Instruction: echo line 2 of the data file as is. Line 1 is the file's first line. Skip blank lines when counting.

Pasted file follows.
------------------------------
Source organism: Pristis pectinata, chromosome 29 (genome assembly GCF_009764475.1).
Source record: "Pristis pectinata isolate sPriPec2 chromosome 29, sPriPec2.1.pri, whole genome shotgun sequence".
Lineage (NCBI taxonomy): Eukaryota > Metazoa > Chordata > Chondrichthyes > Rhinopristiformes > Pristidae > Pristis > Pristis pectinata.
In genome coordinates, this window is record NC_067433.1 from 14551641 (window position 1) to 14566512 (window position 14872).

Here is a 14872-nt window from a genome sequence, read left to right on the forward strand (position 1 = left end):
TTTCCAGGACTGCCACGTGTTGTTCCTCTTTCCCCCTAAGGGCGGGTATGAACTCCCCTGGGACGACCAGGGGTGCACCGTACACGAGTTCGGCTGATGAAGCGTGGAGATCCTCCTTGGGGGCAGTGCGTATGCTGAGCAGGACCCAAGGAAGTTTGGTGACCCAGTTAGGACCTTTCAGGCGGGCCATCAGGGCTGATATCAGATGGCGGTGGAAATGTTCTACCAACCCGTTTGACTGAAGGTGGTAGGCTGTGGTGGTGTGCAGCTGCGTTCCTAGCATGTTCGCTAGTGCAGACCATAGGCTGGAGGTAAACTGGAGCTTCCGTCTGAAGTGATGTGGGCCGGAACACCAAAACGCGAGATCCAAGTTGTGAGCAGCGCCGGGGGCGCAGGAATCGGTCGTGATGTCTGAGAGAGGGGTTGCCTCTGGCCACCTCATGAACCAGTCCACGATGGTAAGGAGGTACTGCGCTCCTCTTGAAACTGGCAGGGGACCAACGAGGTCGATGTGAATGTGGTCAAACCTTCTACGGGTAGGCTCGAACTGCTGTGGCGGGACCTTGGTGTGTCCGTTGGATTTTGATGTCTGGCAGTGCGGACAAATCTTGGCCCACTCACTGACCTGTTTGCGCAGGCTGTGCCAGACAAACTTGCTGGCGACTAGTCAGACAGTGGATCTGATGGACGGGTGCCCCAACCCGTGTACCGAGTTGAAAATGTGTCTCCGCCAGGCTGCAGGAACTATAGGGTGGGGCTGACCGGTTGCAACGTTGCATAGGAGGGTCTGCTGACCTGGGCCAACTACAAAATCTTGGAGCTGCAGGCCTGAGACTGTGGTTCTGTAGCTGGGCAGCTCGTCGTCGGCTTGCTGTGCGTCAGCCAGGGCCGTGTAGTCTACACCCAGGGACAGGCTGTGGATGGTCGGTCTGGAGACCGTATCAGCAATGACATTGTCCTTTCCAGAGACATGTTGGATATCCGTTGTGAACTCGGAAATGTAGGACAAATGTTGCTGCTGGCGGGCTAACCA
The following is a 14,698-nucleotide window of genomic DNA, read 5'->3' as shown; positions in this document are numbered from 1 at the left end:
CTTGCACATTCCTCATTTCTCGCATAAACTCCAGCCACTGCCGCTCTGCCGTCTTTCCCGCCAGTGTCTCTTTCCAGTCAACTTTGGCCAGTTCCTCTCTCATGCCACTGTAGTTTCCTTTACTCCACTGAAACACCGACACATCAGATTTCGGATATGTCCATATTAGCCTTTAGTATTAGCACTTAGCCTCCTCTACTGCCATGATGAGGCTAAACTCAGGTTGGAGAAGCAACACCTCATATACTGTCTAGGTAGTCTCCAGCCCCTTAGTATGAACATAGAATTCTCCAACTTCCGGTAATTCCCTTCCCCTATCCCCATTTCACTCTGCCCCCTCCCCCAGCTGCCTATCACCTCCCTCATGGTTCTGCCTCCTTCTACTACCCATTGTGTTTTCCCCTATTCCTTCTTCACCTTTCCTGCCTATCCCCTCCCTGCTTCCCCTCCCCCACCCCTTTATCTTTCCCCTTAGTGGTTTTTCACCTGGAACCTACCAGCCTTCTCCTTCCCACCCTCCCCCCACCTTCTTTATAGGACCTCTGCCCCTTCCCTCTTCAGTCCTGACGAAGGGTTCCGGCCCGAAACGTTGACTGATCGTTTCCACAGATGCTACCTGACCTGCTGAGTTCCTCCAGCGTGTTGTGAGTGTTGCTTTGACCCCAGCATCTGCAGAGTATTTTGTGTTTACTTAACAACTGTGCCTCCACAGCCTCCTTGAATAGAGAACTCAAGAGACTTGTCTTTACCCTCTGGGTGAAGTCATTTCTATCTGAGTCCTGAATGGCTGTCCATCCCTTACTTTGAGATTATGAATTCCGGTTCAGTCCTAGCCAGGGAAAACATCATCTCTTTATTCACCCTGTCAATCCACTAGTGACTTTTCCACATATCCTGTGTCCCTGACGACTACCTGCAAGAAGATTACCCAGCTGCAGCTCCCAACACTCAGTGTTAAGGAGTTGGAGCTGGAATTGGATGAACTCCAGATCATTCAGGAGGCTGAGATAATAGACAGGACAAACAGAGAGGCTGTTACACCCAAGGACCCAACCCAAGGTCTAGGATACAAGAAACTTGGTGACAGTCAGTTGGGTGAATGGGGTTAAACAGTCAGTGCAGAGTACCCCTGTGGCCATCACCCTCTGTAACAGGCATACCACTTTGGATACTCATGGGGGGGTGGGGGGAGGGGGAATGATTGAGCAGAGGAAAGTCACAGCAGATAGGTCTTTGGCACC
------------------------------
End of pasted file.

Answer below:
Source record: "Pristis pectinata isolate sPriPec2 chromosome 29, sPriPec2.1.pri, whole genome shotgun sequence".